It was 21 degrees when we headed into the woods. I just needed a deer to complete my grand slam. I had a doe tag and was eager to get into my stand. The leaves were crunchy with frost but the woods were calm. I climbed into the Sky Condo and waited for the world to awaken. Almost immediately, animals started moving. I sat perfectly still, my breath hidden by my green fleece balaclava. It was almost an hour before I could see well enough into the woods to know if I was hearing deer or squirrels (it was squirrels).
A deer blew from the end of the field. Something must have spooked it. The neighbor? I knew that if I was going to change seats, this would be the time. Nothing had come into the field. I grabbed my gear and walked as slowly as I could to the next stand. It wasn’t far, but it was tucked into the woods enough that I might catch a deer crossing an old skidder trail.
Taking a deep breath, I sat down and sent Dad a quick text to let him know which stand I was in. He replied to keep an eye out for 4 does that he had jumped. I had a doe tag. I was ready and on alert.
The more you hunt, the better you get at instinctively knowing the sound of walking vs scurrying. Something was walking at me. I grabbed the gun and swung 90 degrees to my right. I rested my arm on the edge of the stand. The corner post prevented me from moving further to the right. I searched for the cause of the noise. It startled me when I found it; the brown body of a deer. My movement had stopped it. There was a tree blocking me from seeing it’s head, and blocking it from seeing me. I leaned back slowly, pulling the gun with me until the barrel was back inside the stand. I pivoted slowly and lowered the gun out the back door of the stand.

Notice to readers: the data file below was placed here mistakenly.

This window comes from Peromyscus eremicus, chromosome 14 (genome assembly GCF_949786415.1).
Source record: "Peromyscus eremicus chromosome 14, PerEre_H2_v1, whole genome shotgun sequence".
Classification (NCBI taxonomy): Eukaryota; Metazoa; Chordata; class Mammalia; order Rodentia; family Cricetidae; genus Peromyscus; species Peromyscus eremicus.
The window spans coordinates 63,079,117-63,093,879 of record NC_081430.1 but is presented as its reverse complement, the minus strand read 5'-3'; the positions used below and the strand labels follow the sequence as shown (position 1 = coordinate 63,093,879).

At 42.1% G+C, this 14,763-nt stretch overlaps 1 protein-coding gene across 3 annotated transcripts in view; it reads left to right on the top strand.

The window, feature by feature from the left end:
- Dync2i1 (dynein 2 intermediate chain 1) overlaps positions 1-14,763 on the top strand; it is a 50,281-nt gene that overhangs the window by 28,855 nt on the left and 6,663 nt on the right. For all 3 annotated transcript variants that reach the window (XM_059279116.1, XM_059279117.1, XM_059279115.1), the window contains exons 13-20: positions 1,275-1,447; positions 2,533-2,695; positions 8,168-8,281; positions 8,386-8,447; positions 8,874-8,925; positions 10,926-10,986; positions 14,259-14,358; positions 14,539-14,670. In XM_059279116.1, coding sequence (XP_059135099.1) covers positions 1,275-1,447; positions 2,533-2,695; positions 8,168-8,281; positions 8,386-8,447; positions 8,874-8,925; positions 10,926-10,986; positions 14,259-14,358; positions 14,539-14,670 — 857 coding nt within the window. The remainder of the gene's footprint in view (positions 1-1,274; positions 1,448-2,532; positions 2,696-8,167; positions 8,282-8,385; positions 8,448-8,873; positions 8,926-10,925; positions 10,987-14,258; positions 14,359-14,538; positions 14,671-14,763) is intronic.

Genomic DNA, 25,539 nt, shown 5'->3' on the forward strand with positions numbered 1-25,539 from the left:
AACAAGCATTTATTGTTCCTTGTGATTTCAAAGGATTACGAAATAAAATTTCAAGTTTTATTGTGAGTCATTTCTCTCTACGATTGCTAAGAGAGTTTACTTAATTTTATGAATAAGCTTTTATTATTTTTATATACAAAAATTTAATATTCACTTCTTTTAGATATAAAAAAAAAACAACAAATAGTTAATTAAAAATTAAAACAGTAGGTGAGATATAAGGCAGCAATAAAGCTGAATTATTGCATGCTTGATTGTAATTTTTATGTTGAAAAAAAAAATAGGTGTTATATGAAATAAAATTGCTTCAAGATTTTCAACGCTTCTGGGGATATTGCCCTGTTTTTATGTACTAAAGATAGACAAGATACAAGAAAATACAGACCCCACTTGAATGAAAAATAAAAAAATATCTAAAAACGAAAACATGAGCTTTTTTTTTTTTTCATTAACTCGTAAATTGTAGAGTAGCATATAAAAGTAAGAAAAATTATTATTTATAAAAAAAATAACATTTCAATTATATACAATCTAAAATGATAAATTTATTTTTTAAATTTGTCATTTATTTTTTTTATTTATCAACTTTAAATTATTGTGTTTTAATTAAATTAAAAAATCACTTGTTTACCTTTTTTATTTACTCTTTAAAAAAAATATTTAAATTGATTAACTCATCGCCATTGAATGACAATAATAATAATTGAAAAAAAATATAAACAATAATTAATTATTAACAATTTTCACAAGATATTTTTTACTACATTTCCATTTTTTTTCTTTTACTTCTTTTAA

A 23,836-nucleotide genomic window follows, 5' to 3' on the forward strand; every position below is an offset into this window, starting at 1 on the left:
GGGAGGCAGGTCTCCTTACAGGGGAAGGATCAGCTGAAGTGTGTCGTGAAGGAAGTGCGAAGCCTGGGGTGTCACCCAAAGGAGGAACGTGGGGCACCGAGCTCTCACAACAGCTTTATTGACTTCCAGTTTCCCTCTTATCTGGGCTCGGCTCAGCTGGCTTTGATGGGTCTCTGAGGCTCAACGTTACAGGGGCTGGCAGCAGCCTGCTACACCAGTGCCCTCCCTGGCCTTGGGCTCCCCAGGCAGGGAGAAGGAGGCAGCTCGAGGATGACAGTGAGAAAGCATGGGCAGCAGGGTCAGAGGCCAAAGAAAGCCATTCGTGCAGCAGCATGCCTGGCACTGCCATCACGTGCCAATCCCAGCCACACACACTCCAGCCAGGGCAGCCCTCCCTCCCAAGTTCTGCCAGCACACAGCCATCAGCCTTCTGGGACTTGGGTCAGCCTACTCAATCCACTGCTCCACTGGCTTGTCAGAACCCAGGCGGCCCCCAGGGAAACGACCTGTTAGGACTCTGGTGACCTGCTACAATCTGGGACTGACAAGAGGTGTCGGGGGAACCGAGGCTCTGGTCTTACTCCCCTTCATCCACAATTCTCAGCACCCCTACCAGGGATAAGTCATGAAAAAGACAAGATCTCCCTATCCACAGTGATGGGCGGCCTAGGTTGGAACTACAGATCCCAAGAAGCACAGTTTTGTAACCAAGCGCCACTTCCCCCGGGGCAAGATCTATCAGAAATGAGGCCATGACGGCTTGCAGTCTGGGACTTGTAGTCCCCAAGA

I lifted the scope and found the arch of the deer’s shoulder. I was at an angle that was not ideal. I could hit the vitals but I could also hit guts. I placed the crosshairs more forward than I would have liked and squeezed the trigger. I watched him run into a bunch of thick saplings. The beach trees still held their light brown leaves and I struggled to see him. Then, he appeared at the end of a shooting lane. He was on his feet and his tail was flickering. I reloaded my gun. He staggered to his left and appeared to fall but I wasn’t sure. I sat and listened. Leaves rustled. I wanted things to be quiet. More rustling.
I sent Dad a text ‘I think he is down but I’m not sure he is dead”
“Ok. I’m on my way”
I stayed in my stand, watching and listening. Suddenly, the woods seemed to erupt with action. A deer ran by the end of another shooting lane. Another deer was blowing and running away from me. A gun shot rang out. There would be two tags punched.
We started walking from where I shot the deer to where I saw him run. I found blood. A steady path of blood. “He’s right here” Dad said. With a smile, he gave me a big hug, “You did it!”
Dad left to get the four wheeler and I found his buck (it dropped where it had stood) and dragged it closer to where mine was. I stood in the woods alone and tried to comprehend what I had accomplished. In two months and three days, I had shot a deer, turkey, moose and bear. I had completed my grand slam!